The US Federal Bureau of Investigation said in a Friday statement that "all owners of small office and home office routers" are restarting the devices, hopefully exposing them to fewer malware attacks involving Russian governmental actors. The FBI reportedly confiscated a server used to escalate the infection, and made a reboot an effective way to disable it.
A Cisco cybersecurity team said Wednesday that at least 500,000 routers in 54 countries were affected by the malware. The software is said to target consumer-level routers used in home and small offices, and is capable of both monitoring local traffic, cleaning up the routers, destroying them, and shutting users off the Internet. Linksys, Netgear, TP-Link, and MikroTik routers were reportedly vulnerable ̵
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According to The Daily Beast report, VPN Filter is a product of a group called, among others, "Sofacy Group" and "Fancy Bear". The same group was allegedly responsible for the hacking of e-mails from the Democratic National Committee and the Hillary Clinton campaign in 2016, and was strongly linked to the Russian government.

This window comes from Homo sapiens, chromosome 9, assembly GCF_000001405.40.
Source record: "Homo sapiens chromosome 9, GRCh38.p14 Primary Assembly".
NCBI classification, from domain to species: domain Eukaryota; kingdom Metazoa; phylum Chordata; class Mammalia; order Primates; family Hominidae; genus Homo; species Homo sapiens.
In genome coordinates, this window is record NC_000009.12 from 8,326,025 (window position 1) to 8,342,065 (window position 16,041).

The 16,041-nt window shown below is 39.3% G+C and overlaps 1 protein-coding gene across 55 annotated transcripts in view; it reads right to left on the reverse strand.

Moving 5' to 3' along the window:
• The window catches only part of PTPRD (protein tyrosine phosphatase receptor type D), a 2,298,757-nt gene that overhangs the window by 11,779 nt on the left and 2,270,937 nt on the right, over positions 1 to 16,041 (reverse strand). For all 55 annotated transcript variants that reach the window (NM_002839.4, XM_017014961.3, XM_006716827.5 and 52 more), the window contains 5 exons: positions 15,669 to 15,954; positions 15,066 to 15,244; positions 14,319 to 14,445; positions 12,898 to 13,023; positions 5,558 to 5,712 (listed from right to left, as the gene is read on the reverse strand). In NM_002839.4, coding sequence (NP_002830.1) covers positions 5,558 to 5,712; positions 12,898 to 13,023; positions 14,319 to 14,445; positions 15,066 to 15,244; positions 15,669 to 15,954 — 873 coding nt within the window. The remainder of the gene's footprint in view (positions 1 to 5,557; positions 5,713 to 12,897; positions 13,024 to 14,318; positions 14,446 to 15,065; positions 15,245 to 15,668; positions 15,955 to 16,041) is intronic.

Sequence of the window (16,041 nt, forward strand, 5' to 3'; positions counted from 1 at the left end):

According to Ars Technica, the VPN filter malware is "one of the few Internet-of-things infections that can survive a reboot," because a stubborn first stage of infection can use automated remote systems to get their second or second third stage to install or reinstall.
The FBI seizes one of these remote systems, hosted by the threateningly named ToKnowAll.com domain. The attackers may need to use a much more labor-intensive method to re-infect devices after rebooting. The reboot, according to a statement by the US Department of Justice, will help government teams "identify and fix the infection worldwide" by apparently tracking messages sent from infected devices after rebooting.